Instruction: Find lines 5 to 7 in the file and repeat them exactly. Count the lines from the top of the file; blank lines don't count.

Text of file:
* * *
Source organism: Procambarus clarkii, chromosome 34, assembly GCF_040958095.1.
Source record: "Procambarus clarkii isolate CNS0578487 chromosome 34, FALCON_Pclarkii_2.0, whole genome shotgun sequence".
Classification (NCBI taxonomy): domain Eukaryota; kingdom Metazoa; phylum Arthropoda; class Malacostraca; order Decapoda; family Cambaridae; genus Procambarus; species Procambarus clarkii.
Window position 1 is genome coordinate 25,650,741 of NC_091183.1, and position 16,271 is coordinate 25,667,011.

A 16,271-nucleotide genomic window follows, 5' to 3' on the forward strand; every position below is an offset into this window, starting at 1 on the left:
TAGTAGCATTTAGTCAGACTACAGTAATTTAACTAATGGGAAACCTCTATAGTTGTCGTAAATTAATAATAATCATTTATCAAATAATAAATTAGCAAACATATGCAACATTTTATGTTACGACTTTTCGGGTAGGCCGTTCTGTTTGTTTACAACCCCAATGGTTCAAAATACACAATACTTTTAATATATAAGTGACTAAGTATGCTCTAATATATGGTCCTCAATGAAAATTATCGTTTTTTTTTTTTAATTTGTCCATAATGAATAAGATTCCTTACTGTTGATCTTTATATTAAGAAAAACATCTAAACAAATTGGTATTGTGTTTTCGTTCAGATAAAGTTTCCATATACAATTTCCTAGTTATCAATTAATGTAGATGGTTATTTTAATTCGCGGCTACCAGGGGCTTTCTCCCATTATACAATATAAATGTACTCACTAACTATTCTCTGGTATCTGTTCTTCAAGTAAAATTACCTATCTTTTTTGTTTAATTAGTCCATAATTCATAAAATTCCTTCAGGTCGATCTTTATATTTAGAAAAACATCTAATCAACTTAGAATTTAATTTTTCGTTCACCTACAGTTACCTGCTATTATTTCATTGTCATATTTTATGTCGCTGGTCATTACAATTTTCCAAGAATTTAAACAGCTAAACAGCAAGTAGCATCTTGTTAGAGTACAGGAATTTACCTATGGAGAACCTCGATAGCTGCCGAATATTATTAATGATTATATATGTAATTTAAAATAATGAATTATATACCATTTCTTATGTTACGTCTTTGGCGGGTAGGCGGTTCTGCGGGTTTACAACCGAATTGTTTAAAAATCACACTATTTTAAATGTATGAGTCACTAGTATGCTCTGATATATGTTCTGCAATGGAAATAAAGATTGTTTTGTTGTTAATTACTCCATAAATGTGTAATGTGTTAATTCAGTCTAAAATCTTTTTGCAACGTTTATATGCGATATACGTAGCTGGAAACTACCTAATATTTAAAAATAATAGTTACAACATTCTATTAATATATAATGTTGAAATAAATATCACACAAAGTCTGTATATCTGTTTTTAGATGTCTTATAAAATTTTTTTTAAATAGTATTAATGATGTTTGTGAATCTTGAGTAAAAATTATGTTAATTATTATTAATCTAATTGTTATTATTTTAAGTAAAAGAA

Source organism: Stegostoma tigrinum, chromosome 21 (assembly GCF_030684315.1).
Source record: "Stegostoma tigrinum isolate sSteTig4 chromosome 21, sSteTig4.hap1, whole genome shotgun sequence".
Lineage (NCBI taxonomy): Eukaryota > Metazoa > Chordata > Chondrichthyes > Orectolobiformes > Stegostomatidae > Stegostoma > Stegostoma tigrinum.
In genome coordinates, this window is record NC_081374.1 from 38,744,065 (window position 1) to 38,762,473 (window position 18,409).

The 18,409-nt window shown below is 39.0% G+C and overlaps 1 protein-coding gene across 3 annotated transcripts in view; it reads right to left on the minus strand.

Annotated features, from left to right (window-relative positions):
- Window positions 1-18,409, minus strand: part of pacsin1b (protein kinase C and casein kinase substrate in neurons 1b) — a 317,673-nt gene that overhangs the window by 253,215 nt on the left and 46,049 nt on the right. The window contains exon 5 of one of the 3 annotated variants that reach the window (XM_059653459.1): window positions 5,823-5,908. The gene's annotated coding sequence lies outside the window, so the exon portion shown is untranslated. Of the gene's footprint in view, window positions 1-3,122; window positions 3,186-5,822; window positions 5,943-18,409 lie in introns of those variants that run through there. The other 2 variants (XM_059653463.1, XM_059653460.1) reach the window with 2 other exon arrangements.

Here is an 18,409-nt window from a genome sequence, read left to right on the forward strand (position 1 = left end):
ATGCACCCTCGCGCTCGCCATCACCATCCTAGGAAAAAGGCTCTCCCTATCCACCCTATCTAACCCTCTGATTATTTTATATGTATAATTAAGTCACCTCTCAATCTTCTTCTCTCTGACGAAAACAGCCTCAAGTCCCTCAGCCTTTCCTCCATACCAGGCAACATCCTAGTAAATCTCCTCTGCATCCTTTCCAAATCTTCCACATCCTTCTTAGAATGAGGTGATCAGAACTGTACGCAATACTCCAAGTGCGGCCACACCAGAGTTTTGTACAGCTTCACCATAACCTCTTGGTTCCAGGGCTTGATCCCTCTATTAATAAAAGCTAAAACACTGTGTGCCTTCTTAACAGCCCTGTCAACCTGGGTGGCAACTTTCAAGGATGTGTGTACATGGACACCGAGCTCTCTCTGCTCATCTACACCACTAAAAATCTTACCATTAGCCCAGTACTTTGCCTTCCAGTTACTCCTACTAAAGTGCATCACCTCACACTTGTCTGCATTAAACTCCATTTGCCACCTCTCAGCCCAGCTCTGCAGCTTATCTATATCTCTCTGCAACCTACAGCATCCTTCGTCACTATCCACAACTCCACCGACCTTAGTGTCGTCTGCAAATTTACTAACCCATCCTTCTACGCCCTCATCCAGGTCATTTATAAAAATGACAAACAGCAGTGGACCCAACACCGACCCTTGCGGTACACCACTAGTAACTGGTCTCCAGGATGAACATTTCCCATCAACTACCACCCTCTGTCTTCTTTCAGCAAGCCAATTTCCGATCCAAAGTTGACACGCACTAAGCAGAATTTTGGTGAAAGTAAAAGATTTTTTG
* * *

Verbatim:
A 16,271-nucleotide genomic window follows, 5' to 3' on the forward strand; every position below is an offset into this window, starting at 1 on the left:
TAGTAGCATTTAGTCAGACTACAGTAATTTAACTAATGGGAAACCTCTATAGTTGTCGTAAATTAATAATAATCATTTATCAAATAATAAATTAGCAAACATATGCAACATTTTATGTTACGACTTTTCGGGTAGGCCGTTCTGTTTGTTTACAACCCCAATGGTTCAAAATACACAATACTTTTAATATATAAGTGACTAAGTATGCTCTAATATATGGTCCTCAATGAAAATTATCGTTTTTTTTTTTTAATTTGTCCATAATGAATAAGATTCCTTACTGTTGATCTTTATATTAAGAAAAACATCTAAACAAATTGGTATTGTGTTTTCGTTCAGATAAAGTTTCCATATACAATTTCCTAGTTATCAATTAATGTAGATGGTTATTTTAATTCGCGGCTACCAGGGGCTTTCTCCCATTATACAATATAAATGTACTCACTAACTATTCTCTGGTATCTGTTCTTCAAGTAAAATTACCTATCTTTTTTGTTTAATTAGTCCATAATTCATAAAATTCCTTCAGGTCGATCTTTATATTTAGAAAAACATCTAATCAACTTAGAATTTAATTTTTCGTTCACCTACAGTTACCTGCTATTATTTCATTGTCATATTTTATGTCGCTGGTCATTACAATTTTCCAAGAATTTAAACAGCTAAACAGCAAGTAGCATCTTGTTAGAGTACAGGAATTTACCTATGGAGAACCTCGATAGCTGCCGAATATTATTAATGATTATATATGTAATTTAAAATAATGAATTATATACCATTTCTTATGTTACGTCTTTGGCGGGTAGGCGGTTCTGCGGGTTTACAACCGAATTGTTTAAAAATCACACTATTTTAAATGTATGAGTCACTAGTATGCTCTGATATATGTTCTGCAATGGAAATAAAGATTGTTTTGTTGTTAATTACTCCATAAATGTGTAATGTGTTAATTCAGTCTAAAATCTTTTTGCAACGTTTATATGCGATATACGTAGCTGGAAACTACCTAATATTTAAAAATAATAGTTACAACATTCTATTAATATATAATGTTGAAATAAATATCACACAAAGTCTGTATATCTGTTTTTAGATGTCTTATAAAATTTTTTTTAAATAGTATTAATGATGTTTGTGAATCTTGAGTAAAAATTATGTTAATTATTATTAATCTAATTGTTATTATTTTAAGTAAAAGAA

Source organism: Stegostoma tigrinum, chromosome 21 (assembly GCF_030684315.1).